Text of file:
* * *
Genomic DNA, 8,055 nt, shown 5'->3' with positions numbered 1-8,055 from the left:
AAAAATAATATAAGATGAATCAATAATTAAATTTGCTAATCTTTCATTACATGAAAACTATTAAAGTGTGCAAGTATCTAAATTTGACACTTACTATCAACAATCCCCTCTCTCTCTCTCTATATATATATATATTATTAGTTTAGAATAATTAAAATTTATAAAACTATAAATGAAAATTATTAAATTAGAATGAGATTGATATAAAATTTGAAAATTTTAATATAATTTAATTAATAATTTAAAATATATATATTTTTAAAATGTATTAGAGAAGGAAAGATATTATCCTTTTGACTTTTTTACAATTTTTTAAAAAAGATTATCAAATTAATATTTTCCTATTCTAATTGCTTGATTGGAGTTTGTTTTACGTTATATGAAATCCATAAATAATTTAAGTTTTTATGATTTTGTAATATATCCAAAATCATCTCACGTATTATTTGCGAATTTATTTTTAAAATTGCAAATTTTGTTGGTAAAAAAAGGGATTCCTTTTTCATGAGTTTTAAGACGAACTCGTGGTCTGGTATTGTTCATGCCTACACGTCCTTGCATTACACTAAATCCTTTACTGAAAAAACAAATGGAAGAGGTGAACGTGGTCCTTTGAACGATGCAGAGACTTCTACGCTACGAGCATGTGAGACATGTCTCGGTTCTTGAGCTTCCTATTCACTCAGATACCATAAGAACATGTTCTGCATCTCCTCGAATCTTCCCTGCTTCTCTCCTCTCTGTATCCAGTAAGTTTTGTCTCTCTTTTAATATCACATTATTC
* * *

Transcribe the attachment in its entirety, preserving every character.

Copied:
Genomic DNA, 8,055 nt, shown 5'->3' with positions numbered 1-8,055 from the left:
AAAAATAATATAAGATGAATCAATAATTAAATTTGCTAATCTTTCATTACATGAAAACTATTAAAGTGTGCAAGTATCTAAATTTGACACTTACTATCAACAATCCCCTCTCTCTCTCTCTATATATATATATATTATTAGTTTAGAATAATTAAAATTTATAAAACTATAAATGAAAATTATTAAATTAGAATGAGATTGATATAAAATTTGAAAATTTTAATATAATTTAATTAATAATTTAAAATATATATATTTTTAAAATGTATTAGAGAAGGAAAGATATTATCCTTTTGACTTTTTTACAATTTTTTAAAAAAGATTATCAAATTAATATTTTCCTATTCTAATTGCTTGATTGGAGTTTGTTTTACGTTATATGAAATCCATAAATAATTTAAGTTTTTATGATTTTGTAATATATCCAAAATCATCTCACGTATTATTTGCGAATTTATTTTTAAAATTGCAAATTTTGTTGGTAAAAAAAGGGATTCCTTTTTCATGAGTTTTAAGACGAACTCGTGGTCTGGTATTGTTCATGCCTACACGTCCTTGCATTACACTAAATCCTTTACTGAAAAAACAAATGGAAGAGGTGAACGTGGTCCTTTGAACGATGCAGAGACTTCTACGCTACGAGCATGTGAGACATGTCTCGGTTCTTGAGCTTCCTATTCACTCAGATACCATAAGAACATGTTCTGCATCTCCTCGAATCTTCCCTGCTTCTCTCCTCTCTGTATCCAGTAAGTTTTGTCTCTCTTTTAATATCACATTATTC